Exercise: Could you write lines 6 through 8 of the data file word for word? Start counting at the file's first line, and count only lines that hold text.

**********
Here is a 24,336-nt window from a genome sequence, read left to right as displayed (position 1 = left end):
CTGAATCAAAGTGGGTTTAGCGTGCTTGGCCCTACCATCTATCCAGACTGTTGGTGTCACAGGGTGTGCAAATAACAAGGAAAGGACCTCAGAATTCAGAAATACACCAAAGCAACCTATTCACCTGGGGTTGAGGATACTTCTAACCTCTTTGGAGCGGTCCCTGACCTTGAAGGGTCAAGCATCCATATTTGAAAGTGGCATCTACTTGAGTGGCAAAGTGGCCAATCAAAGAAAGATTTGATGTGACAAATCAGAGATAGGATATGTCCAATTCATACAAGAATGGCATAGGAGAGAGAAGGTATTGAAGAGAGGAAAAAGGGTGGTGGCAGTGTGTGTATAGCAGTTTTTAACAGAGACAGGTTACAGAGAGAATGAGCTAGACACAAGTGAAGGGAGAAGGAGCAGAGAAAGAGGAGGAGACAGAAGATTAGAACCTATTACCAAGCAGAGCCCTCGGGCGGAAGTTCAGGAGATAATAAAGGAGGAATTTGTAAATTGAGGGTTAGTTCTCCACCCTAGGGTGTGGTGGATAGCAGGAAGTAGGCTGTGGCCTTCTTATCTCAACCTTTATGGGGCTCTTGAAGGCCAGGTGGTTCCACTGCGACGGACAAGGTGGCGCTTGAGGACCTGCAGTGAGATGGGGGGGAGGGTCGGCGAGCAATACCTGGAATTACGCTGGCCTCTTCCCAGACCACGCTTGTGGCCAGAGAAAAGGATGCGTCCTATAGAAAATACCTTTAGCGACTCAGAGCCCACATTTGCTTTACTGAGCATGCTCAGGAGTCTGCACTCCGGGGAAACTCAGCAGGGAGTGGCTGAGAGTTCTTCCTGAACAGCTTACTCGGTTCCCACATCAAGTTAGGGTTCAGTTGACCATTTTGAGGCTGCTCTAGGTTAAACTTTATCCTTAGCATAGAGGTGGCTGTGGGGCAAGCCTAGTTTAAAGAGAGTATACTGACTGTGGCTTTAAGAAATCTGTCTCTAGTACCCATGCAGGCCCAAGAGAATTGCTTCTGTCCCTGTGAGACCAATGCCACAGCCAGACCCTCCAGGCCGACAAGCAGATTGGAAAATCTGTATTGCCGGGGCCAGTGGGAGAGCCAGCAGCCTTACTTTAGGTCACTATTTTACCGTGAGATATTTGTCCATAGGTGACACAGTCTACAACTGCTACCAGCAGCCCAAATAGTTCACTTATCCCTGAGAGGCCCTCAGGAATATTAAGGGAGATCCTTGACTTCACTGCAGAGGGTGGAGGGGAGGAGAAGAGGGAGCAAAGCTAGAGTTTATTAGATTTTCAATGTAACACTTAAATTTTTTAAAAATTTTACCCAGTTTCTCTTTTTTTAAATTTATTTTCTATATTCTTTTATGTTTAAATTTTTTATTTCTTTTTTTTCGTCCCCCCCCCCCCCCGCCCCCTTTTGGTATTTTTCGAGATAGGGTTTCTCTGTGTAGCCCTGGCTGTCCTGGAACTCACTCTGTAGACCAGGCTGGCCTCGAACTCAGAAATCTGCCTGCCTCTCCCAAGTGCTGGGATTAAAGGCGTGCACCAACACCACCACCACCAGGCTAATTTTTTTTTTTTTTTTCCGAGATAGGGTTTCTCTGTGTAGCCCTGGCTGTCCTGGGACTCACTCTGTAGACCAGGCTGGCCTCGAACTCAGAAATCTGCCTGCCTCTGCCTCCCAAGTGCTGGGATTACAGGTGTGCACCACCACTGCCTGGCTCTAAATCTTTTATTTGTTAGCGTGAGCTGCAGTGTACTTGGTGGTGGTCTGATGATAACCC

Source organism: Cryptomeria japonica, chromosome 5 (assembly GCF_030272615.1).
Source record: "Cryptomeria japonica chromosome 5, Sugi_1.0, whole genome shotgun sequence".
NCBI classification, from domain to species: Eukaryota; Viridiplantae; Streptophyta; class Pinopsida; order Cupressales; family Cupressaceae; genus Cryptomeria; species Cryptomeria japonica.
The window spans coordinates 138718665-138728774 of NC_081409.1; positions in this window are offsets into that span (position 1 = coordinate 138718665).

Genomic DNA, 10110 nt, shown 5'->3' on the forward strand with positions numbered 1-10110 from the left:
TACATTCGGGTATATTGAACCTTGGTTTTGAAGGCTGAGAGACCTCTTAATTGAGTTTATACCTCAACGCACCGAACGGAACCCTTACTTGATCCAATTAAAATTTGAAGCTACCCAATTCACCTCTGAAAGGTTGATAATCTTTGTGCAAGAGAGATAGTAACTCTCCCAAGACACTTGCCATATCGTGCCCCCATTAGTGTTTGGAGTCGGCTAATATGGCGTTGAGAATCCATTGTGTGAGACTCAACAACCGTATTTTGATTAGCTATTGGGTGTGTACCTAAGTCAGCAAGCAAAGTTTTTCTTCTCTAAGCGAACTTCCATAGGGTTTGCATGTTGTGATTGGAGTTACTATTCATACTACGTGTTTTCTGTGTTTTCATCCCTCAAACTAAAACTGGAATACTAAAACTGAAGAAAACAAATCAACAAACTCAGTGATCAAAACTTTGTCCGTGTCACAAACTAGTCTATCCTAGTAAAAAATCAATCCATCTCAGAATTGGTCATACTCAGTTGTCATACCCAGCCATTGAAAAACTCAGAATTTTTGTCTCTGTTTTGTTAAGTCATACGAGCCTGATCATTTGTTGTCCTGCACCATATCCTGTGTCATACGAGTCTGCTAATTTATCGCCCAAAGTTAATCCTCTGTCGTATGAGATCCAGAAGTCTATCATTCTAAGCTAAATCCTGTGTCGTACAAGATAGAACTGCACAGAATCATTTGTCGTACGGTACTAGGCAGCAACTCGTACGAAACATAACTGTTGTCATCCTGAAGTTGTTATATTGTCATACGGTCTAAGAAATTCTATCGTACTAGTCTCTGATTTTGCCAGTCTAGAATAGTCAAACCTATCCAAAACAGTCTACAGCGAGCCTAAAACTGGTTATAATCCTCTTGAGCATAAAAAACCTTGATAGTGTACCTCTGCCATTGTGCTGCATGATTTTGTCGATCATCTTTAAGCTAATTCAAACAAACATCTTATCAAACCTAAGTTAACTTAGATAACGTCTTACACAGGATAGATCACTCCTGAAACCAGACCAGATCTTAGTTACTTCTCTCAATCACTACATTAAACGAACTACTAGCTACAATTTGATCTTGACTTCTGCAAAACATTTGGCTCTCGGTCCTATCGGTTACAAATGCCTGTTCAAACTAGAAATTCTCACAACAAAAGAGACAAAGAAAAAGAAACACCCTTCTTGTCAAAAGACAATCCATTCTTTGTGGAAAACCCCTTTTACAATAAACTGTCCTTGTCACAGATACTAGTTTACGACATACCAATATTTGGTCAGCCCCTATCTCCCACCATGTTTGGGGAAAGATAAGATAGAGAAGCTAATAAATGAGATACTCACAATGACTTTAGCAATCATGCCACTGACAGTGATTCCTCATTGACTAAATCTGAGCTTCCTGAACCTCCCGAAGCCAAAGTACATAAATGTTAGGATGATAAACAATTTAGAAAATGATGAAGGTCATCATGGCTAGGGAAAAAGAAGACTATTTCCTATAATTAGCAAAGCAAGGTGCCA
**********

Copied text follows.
The window spans coordinates 138718665-138728774 of NC_081409.1; positions in this window are offsets into that span (position 1 = coordinate 138718665).

Genomic DNA, 10110 nt, shown 5'->3' on the forward strand with positions numbered 1-10110 from the left:
TACATTCGGGTATATTGAACCTTGGTTTTGAAGGCTGAGAGACCTCTTAATTGAGTTTATACCTCAACGCACCGAACGGAACCCTTACTTGATCCAATTAAAATTTGAAGCTACCCAATTCACCTCTGAAAGGTTGATAATCTTTGTGCAAGAGAGATAGTAACTCTCCCAAGACACTTGCCATATCGTGCCCCCATTAGTGTTTGGAGTCGGCTAATATGGCGTTGAGAATCCATTGTGTGAGACTCAACAACCGTATTTTGATTAGCTATTGGGTGTGTACCTAAGTCAGCAAGCAAAGTTTTTCTTCTCTAAGCGAACTTCCATAGGGTTTGCATGTTGTGATTGGAGTTACTATTCATACTACGTGTTTTCTGTGTTTTCATCCCTCAAACTAAAACTGGAATACTAAAACTGAAGAAAACAAATCAACAAACTCAGTGATCAAAACTTTGTCCGTGTCACAAACTAGTCTATCCTAGTAAAAAATCAATCCATCTCAGAATTGGTCATACTCAGTTGTCATACCCAGCCATTGAAAAACTCAGAATTTTTGTCTCTGTTTTGTTAAGTCATACGAGCCTGATCATTTGTTGTCCTGCACCATATCCTGTGTCATACGAGTCTGCTAATTTATCGCCCAAAGTTAATCCTCTGTCGTATGAGATCCAGAAGTCTATCATTCTAAGCTAAATCCTGTGTCGTACAAGATAGAACTGCACAGAATCATTTGTCGTACGGTACTAGGCAGCAACTCGTACGAAACATAACTGTTGTCATCCTGAAGTTGTTATATTGTCATACGGTCTAAGAAATTCTATCGTACTAGTCTCTGATTTTGCCAGTCTAGAATAGTCAAACCTATCCAAAACAGTCTACAGCGAGCCTAAAACTGGTTATAATCCTCTTGAGCATAAAAAACCTTGATAGTGTACCTCTGCCATTGTGCTGCATGATTTTGTCGATCATCTTTAAGCTAATTCAAACAAACATCTTATCAAACCTAAGTTAACTTAGATAACGTCTTACACAGGATAGATCACTCCTGAAACCAGACCAGATCTTAGTTACTTCTCTCAATCACTACATTAAACGAACTACTAGCTACAATTTGATCTTGACTTCTGCAAAACATTTGGCTCTCGGTCCTATCGGTTACAAATGCCTGTTCAAACTAGAAATTCTCACAACAAAAGAGACAAAGAAAAAGAAACACCCTTCTTGTCAAAAGACAATCCATTCTTTGTGGAAAACCCCTTTTACAATAAACTGTCCTTGTCACAGATACTAGTTTACGACATACCAATATTTGGTCAGCCCCTATCTCCCACCATGTTTGGGGAAAGATAAGATAGAGAAGCTAATAAATGAGATACTCACAATGACTTTAGCAATCATGCCACTGACAGTGATTCCTCATTGACTAAATCTGAGCTTCCTGAACCTCCCGAAGCCAAAGTACATAAATGTTAGGATGATAAACAATTTAGAAAATGATGAAGGTCATCATGGCTAGGGAAAAAGAAGACTATTTCCTATAATTAGCAAAGCAAGGTGCCA